Tuesday, October 27, 2009

Do nothing about executive compensation

Let's face it, none of us is getting paid what we're worth. And most of us think that the other guy or gal makes far more than (s)he deserves. Isn't that the dilemma that makes each of us uniquely human? Envy may be one of the seven deadly sins, but it is alive and well in the recession economy of 2009.

Some may think my POV as all too cynical, and perhaps there is some truth to that. Having had a fairly successful 30 year business career, I've observed and managed employees under all sets of circumstances and have come to accept certain immutable attitudes and behaviors. Earnings is where the rubber meets the road in management, and I confess to ineptitude during most discussions about pay, bonuses, and perks. Am probably not alone in this.

I think this is why I am bemused by the public policy discussions about what is fair pay for senior leaders in companies and financial institutions that came to the feds for a bailout during the last 12-14 months.

In general, I have been successful with compensation schemes that combine rewards for hitting short term goals and achieving longer term performance objectives. Wall Street, after years of getting burned by employees who collect the money and (figuratively) 'run' if and when big money deals go sour, are wising up and (all together now) shifting to a more intelligent mix of short term and long term paydays.

Back in my socialist days---that was before receiving my Harvard MBA, of course---I used to romanticize the European systems of calibrating top executive pay to some multiple of the lowest-wage (or median wage of) non-exec employees on staff. Far more egalitarian, I thought, naively, why can't we do that here?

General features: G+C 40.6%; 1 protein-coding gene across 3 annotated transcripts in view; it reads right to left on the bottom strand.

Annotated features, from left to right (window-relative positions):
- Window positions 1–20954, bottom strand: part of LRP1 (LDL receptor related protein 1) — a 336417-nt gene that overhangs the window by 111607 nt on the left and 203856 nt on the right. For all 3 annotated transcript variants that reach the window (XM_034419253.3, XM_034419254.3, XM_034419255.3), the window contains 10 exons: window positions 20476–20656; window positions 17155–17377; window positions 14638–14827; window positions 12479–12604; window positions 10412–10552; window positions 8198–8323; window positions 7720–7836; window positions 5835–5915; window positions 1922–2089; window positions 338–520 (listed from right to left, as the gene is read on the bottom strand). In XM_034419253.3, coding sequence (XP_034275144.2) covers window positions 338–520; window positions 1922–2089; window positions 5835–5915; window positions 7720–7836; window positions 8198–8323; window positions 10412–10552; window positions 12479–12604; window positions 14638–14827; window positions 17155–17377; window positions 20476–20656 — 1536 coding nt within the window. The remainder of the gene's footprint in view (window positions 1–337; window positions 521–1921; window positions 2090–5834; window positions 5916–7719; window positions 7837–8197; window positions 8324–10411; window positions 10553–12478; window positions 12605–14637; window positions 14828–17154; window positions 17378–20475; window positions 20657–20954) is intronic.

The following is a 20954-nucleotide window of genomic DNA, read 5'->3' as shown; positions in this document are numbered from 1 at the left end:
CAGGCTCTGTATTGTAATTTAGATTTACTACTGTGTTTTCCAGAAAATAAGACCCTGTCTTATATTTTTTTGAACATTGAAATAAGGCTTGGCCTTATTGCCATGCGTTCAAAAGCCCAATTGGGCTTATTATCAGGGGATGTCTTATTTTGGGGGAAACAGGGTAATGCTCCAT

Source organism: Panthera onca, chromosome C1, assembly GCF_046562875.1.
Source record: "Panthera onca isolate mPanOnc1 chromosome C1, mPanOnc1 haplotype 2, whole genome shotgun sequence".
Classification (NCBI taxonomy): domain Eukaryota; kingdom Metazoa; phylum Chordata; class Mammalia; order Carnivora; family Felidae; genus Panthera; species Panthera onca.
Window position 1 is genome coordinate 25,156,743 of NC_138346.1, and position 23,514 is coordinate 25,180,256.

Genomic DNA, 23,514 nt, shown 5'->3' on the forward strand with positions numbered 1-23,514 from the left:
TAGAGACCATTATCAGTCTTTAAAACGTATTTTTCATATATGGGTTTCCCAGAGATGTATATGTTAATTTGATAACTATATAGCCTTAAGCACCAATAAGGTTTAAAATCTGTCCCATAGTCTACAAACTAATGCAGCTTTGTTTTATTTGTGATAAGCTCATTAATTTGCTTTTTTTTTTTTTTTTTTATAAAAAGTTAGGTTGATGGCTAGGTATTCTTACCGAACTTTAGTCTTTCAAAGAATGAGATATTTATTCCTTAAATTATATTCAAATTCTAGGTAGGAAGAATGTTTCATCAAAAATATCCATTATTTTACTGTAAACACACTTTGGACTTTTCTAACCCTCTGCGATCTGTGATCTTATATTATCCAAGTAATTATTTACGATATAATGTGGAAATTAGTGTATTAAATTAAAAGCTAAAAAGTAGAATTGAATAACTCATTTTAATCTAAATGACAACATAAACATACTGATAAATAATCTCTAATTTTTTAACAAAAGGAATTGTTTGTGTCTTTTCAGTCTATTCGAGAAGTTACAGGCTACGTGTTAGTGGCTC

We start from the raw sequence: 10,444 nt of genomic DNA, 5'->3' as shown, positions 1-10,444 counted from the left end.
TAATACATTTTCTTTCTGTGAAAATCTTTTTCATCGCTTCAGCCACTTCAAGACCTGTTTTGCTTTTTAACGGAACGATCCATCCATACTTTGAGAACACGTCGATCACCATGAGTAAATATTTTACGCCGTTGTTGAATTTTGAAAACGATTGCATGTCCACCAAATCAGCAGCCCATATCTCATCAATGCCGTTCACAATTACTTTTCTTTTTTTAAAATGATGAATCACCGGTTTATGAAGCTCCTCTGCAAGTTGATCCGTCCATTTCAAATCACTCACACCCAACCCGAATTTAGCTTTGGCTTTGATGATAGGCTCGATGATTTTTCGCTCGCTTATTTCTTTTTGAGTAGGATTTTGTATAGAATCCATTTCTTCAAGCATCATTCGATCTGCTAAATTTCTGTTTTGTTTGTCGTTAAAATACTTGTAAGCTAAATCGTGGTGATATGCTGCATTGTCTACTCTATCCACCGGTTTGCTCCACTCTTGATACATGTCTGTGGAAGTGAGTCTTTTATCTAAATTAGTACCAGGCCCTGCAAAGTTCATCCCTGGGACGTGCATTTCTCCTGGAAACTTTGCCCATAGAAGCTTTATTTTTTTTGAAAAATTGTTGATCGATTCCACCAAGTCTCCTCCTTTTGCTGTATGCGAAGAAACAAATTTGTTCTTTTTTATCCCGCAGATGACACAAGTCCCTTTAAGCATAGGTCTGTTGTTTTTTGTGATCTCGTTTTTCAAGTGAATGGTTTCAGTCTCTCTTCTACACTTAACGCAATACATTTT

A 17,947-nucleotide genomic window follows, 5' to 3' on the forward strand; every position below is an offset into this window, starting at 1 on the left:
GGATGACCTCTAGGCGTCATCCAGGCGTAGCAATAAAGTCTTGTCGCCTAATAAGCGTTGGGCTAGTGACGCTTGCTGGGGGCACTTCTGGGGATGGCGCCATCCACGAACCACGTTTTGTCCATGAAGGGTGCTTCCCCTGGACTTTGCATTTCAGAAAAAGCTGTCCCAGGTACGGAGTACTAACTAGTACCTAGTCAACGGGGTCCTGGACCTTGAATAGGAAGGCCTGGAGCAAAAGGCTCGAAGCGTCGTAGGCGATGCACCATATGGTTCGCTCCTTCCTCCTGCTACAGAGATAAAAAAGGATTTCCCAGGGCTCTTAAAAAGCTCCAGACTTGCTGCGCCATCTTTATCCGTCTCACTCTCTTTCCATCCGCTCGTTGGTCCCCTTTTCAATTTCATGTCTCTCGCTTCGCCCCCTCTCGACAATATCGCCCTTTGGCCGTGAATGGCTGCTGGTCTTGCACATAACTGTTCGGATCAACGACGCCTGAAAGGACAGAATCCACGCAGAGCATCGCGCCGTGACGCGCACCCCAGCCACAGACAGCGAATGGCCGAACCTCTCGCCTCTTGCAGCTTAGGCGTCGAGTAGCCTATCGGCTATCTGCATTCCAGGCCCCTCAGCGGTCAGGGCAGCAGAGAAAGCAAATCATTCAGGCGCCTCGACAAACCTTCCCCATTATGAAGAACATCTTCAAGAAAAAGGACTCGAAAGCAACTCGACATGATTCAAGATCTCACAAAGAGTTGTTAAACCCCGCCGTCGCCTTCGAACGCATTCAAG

I suppose we could, but everyone has to agree to play by the same rules at the same time. Otherwise, the kids that play by the rules get their lunchboxes broken into by the bullies in the sandbox. Case in point, from today's NYT, the founder of AIG, having left the company years ago under a cloud, is now reformulating AIG2 and is staffing it up with employees he is poaching from the comp-capped exec ranks of AIG1.

What to do? Well....how about nothing?

Though he won't do it, this would be a good time for Barack the Professor to stand up and educate the public about Business 101.

"My fellow Americans, as difficult as this may be to accept, it is in our best interests as a nation to act with restraint when we are tempted to limit what senior and accomplished business leaders can earn when they are successful at what we want them to do. As fellow investors in many companies which needed our help during these troubled times, I ask you: should these businesses be hobbled by an inability to attract and pay for the best talent out there? or do we allow them to make decisions in the best interests of getting these businesses moving again and getting taxpayers' loans and investments paid back as soon as possible? In this country, we only want as much government as we need, and micromanaging the paychecks of our best and brightest leaders is not the best step we can take to get this economy moving again, to provide jobs and paychecks for all."

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